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Proc Natl Acad Sci U S A. 2007 Nov 27;104(48):18946-51. Epub 2007 Nov 19.

Molecular architecture of human prion protein amyloid: a parallel, in-register beta-structure.

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  • 1Department of Physiology and Biophysics, Case Western Reserve University, Cleveland, OH 44106, USA.

Abstract

Transmissible spongiform encephalopathies (TSEs) represent a group of fatal neurodegenerative diseases that are associated with conformational conversion of the normally monomeric and alpha-helical prion protein, PrP(C), to the beta-sheet-rich PrP(Sc). This latter conformer is believed to constitute the main component of the infectious TSE agent. In contrast to high-resolution data for the PrP(C) monomer, structures of the pathogenic PrP(Sc) or synthetic PrP(Sc)-like aggregates remain elusive. Here we have used site-directed spin labeling and EPR spectroscopy to probe the molecular architecture of the recombinant PrP amyloid, a misfolded form recently reported to induce transmissible disease in mice overexpressing an N-terminally truncated form of PrP(C). Our data show that, in contrast to earlier, largely theoretical models, the con formational conversion of PrP(C) involves major refolding of the C-terminal alpha-helical region. The core of the amyloid maps to C-terminal residues from approximately 160-220, and these residues form single-molecule layers that stack on top of one another with parallel, in-register alignment of beta-strands. This structural insight has important implications for understanding the molecular basis of prion propagation, as well as hereditary prion diseases, most of which are associated with point mutations in the region found to undergo a refolding to beta-structure.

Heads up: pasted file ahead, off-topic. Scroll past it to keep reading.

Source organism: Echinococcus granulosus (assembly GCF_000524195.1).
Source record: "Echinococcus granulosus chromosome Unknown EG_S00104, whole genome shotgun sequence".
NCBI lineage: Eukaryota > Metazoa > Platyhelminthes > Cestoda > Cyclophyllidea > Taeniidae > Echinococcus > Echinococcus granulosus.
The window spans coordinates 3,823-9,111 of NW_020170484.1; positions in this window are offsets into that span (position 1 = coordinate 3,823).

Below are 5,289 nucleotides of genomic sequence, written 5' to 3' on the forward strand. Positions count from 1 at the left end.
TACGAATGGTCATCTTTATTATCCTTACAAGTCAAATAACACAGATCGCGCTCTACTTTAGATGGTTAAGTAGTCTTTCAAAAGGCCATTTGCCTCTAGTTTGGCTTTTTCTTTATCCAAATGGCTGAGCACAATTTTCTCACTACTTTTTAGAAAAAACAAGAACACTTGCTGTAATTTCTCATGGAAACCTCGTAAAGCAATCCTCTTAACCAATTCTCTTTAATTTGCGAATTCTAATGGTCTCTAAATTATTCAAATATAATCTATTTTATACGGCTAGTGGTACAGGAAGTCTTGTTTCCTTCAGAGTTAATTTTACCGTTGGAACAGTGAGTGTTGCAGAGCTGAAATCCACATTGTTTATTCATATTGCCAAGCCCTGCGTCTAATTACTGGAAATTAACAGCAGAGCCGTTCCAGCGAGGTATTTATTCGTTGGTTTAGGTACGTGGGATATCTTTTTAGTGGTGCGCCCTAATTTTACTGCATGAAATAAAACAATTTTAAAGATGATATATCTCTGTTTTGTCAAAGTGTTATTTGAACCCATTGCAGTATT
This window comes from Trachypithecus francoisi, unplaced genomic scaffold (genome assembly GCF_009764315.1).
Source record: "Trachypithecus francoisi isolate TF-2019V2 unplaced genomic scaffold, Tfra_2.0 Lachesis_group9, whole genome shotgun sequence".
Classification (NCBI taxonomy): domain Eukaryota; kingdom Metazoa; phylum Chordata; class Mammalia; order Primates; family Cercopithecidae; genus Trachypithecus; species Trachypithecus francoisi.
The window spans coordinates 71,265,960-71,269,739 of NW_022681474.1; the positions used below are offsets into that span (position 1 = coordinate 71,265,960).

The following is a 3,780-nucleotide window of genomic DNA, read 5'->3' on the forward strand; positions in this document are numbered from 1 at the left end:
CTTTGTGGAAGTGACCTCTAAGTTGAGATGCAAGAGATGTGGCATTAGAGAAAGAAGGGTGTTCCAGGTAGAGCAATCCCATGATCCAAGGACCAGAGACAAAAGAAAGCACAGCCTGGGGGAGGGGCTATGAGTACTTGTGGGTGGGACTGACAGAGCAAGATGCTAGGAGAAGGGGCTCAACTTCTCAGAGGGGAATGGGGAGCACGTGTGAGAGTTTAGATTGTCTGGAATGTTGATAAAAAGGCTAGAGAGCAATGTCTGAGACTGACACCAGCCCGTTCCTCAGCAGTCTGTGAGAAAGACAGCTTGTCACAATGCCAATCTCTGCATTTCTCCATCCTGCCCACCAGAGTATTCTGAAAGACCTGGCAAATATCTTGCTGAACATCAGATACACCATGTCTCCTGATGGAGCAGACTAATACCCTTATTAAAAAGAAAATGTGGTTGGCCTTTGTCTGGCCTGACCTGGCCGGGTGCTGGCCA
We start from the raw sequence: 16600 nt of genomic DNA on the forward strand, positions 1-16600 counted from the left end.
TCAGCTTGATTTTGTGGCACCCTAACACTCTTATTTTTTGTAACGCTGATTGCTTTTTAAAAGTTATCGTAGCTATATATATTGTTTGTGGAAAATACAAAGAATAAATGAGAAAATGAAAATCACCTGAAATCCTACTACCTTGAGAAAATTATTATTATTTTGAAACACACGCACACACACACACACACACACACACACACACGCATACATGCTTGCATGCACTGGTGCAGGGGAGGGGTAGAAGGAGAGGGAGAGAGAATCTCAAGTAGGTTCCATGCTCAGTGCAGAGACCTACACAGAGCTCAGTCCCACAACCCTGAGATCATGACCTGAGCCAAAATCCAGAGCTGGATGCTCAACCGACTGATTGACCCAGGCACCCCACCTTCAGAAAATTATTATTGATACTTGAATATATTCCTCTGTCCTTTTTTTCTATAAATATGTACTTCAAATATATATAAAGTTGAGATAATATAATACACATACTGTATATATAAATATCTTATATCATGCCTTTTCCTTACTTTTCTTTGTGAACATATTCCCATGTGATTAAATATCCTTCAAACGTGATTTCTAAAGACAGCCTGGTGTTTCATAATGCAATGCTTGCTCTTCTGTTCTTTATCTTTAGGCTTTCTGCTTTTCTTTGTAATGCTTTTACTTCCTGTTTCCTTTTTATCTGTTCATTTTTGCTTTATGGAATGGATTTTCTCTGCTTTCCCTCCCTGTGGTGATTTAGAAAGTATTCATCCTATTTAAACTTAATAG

PMID:
18025469
[PubMed - indexed for MEDLINE]
PMCID:
PMC2141888
Free PMC Article

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